Gargling with warm, salty water several times a day can help soothe a sore throat, as can drinking hot liquids such as tea or chicken soup. Why not take a nap in bed if you’re feeling bad?

When to consult a physician

Pneumonia may be a risk for infants and the elderly. If the cold worsens after a few days and you develop chest pain, shortness of breath, a productive cough, and a high fever, see a doctor.

If you have asthma, bronchitis, or emphysema, be prepared to contact your physician if your condition appears to be deteriorating.

How to Deal with the Flu (Influenza)

The influenza virus is highly contagious. While a bad cold is similar to a mild flu, a more severe case of flu affects the entire body, with a fever of 101°F to 103°F, chills, pounding headaches, joint and muscle pain, cough, dry or burning eyes, sore throat, and fatigue.

The incubation period for influenza is typically three or four days following virus exposure. Although the flu usually lasts less than ten days, fatigue and a loss of appetite can last for weeks afterwards.

As with colds, flu symptoms are caused by the body’s attempt to combat the virus. And, as with colds, there is no cure, although rest and certain herbs and supplements can help alleviate symptoms and support the body’s immune system’s fight against the virus.

The elderly, people with chronic illness (such as heart or lung disease), and anyone with a weakened immune system, such as AIDS patients or recent chemotherapy patients, are most at risk of developing flu complications.

What Are the Flu’s Causes?

Flu outbreaks are frequently caused by mutating strains of three different types of influenza viruses. The viruses are contracted and spread in the same way that cold viruses are.

Typically, type A viruses are the most potent and are frequently responsible for epidemics. The B type viruses are less severe, while the C type viruses cause the mildest cases of the flu, which are most similar to a common cold.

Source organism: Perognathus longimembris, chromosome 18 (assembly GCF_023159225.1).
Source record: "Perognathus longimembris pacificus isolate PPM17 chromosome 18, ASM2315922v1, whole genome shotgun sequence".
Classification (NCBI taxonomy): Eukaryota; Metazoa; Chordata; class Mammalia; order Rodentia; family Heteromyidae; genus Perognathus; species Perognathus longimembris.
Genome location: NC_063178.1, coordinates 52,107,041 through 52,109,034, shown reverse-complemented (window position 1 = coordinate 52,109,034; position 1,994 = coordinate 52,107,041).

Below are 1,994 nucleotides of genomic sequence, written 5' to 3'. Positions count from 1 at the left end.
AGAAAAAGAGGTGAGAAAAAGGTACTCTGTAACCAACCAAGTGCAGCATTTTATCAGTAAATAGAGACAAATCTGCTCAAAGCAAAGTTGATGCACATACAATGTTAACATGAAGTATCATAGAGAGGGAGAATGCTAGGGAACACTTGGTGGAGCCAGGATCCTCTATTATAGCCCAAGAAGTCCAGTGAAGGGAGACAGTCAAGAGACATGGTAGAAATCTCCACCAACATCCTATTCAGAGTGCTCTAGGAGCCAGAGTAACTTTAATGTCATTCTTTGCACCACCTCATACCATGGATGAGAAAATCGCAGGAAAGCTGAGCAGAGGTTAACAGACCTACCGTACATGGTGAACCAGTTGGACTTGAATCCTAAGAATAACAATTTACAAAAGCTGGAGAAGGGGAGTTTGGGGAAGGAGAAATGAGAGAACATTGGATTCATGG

Preventing the Flu

The flu vaccine is an option for those who are most at risk of complications. Zanamivir (Relenza), a nasal spray, and oseltamivir (Tamiflu), an oral tablet, are both antiviral medications that may be prescribed, but they must be taken early in the course of the illness to be effective.

Supplements that may aid in the alleviation of flu symptoms.

Vitamin A may be beneficial in reducing the duration of the flu. As directed for colds (see above).
Vitamin C, when taken in large doses (2,000 mg three times a day for five days), may also be beneficial.

Consider echinacea to help strengthen your immune system. However, do not take echinacea for longer than two weeks without taking a break.

Additionally, consider the homeopathic remedy Oscilloccocinum.

Acupuncture may help some people avoid contracting the flu, or may help them avoid the most severe symptoms and shorten the duration of their illness if they do contract it.

Self-care remedies for the flu that are natural.

Maintain a restful or sleeping position in bed until your temperature returns to normal.

Consuming a sufficient amount of warm fluids. Choose room-temperature water and fruit/vegetable juices, as well as vegetable, chicken, or clear beef soups.

As with colds, gargle with warm, salty water and suck zinc lozenges to soothe a sore throat.

If you have a dry, ineffective cough, use a humidifier in the room and an oil burner with eucalyptus or Olbas oil.

Finally, a broad-spectrum herbal remedy for colds and flu.

Squeeze the juice of a lemon over a medium-sized garlic clove and half a teaspoon fresh ginger. Combine in a cup of warm water with a teaspoon of honey and drink up to three cups per day.

For the majority of people, a cold or even the flu is unpleasant but quickly passes, and the upside is that you are unlikely to contract the same virus again for an extended period of time after you have had it, as your immune system has developed antibodies against it. Therefore, pamper yourself and rest; you will most likely recover quickly.